Zack's Kernel News
Video-4-Linux Docs Made XHTML Compliant
Németh Márton updated the V4L documentation to be XHTML compliant. A benefit of this is that the file can be parsed and any useful data snarfed into some other application. I'm not sure whether any other applications would have use for that, but Németh has made the possibility available.
Tracking Pesky Daemons
Scott James Remnant has written a bit of code to shed some light on daemon behavior. Currently, a process daemonifies by forking a child and then exiting. The child is then reparented to the init process (the parent of all processes), where the child detaches itself from the terminal that invoked the daemon. The child then forks again and exits, essentially leaving a grandchild of the original process. This grandchild is reparented to the init process and performs all the tasks ofthe daemon. This happens every time you invoke a daemon: Fork, fork, and the resulting child sits on the system as a child of init.
The problem Scott wanted to address was that this daemon has been so completely disconnected from the process that started it, there is no way for init to associate it with that process. When the daemon dies, init will have no way of knowing that this was the process associated with the invocation that happened earlier. Among other issues, this makes it difficult to create meaningful system logs. It would be nice to be able to go through the logs and see the different parts of a service all logged together.
One way Scott found to keep track of the relationships between the original process and the daemon it leaves behind is to have init do a ptrace() on all processes; however, this has a number of drawbacks, including security issues, as well as causing some software to change its behavior precisely because it's running in ptrace()! No good.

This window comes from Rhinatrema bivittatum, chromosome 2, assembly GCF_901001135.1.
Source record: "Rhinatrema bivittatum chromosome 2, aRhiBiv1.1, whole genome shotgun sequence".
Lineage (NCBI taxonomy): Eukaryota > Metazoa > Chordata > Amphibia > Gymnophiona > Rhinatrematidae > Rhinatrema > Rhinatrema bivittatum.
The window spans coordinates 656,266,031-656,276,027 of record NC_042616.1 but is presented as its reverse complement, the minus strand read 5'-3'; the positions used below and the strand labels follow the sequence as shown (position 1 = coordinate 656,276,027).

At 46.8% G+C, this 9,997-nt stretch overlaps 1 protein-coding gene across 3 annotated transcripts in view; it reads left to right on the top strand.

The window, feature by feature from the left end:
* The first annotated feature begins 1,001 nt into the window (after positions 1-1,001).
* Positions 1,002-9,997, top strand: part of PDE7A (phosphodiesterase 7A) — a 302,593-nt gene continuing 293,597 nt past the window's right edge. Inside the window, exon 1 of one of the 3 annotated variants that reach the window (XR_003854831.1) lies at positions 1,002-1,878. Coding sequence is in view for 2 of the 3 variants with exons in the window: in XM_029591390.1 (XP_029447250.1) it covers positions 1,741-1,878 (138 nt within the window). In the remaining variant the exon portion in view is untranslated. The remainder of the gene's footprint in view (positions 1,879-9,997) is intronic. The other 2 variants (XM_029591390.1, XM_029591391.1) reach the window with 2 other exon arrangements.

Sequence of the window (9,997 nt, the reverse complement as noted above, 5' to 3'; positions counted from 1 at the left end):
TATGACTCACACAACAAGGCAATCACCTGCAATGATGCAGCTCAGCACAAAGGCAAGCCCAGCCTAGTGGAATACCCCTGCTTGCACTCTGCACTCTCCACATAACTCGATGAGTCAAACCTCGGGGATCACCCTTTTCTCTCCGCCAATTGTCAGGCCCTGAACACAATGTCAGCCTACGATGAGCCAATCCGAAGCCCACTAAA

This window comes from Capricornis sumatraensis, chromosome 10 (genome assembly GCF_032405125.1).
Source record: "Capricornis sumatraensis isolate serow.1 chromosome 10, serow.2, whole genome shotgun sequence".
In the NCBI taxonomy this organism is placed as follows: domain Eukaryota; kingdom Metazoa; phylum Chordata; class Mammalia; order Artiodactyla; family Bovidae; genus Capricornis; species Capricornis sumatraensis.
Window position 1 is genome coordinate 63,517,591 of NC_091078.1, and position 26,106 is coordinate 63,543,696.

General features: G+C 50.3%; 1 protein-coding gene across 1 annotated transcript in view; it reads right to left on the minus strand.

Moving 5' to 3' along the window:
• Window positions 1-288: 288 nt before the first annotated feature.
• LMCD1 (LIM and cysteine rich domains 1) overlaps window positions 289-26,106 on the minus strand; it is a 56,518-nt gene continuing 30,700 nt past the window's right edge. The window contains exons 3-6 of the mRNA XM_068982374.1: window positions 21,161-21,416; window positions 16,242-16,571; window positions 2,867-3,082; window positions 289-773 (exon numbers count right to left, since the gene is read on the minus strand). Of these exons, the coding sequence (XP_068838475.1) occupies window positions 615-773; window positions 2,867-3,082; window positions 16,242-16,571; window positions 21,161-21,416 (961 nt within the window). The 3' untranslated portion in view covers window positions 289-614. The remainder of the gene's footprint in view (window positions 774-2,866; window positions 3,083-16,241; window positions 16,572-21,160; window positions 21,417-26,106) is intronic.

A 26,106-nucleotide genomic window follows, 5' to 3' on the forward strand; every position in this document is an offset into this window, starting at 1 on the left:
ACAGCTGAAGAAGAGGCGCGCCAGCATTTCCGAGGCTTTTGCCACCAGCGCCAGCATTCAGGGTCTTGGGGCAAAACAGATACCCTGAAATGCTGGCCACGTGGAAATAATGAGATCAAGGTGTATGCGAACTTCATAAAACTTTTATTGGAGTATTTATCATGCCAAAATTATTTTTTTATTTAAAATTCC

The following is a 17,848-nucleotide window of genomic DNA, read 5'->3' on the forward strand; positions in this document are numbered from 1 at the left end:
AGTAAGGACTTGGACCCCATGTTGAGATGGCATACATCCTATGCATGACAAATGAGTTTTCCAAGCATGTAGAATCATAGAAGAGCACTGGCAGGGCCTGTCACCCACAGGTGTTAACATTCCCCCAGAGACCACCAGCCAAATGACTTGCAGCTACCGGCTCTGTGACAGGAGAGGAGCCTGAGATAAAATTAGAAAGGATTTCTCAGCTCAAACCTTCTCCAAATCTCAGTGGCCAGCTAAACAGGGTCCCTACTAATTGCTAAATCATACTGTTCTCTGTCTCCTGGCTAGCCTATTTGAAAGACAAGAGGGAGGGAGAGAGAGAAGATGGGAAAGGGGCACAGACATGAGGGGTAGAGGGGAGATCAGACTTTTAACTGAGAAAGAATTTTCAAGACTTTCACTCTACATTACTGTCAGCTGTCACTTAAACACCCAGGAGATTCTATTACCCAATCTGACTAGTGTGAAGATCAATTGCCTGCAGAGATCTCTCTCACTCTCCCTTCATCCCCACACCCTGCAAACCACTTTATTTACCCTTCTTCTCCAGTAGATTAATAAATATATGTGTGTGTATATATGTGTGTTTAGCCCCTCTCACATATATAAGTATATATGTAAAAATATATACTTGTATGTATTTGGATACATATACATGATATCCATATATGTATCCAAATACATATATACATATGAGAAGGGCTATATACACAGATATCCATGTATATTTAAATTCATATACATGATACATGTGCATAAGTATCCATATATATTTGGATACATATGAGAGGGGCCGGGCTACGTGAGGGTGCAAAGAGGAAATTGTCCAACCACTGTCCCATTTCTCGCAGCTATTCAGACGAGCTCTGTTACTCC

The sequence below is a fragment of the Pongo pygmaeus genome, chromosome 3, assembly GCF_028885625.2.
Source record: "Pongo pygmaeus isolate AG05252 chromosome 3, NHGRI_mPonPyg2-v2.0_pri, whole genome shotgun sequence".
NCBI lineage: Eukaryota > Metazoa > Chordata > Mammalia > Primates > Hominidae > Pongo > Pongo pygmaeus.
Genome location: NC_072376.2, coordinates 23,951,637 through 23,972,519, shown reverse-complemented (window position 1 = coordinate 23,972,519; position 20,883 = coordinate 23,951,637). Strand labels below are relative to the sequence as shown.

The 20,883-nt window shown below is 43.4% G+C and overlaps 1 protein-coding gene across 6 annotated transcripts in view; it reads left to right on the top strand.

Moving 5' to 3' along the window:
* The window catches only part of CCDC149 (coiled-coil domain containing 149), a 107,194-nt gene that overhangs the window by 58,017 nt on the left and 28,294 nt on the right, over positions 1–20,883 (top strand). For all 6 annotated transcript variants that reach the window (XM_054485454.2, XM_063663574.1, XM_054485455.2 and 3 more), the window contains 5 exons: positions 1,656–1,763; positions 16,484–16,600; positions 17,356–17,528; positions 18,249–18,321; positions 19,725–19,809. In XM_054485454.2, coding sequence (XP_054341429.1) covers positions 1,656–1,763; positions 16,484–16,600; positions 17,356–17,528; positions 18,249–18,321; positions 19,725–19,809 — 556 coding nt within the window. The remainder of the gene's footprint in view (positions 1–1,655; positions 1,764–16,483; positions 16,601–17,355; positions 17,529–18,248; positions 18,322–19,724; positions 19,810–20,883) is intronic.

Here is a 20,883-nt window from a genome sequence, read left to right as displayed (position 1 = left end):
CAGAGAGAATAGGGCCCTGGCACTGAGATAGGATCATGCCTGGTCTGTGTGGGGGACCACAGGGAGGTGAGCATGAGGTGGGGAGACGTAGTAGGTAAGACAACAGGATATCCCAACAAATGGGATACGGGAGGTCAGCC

The solution Scott proposes is to create a couple of new signals, specifically to handle this reparenting-to-init situation, that will carry information to init about the lineage of the children being reparented to it. Scott says this wouldn't require any changes to user code or cause software to behave differently under Linux than it would under other operating systems; it would just keep track of the reparenting side of things in a way that lets init associate child processes with their dead parents.
Nick Warne has been running Slamd64 (http://www.slamd64.com/), an x86 64-bit system, for a while and thought that the time was ripe for a new framebuffer boot logo for the system. He submitted his own creation: http://www.nick.ukfsn.org/stuff/logo_linux64_clut224.ppm. Sadly, it wasn't tremendously well received. Some folks just didn't like it, whereas others had logos of their own to suggest. Markus Reichelt posted a link to his own creation at: http://mareichelt.de/temp/logo_linux_clut224.ppm. Folks reaching consensus didn't seem likely, but it does help illustrate the progress of 64-bit x86 systems lately.
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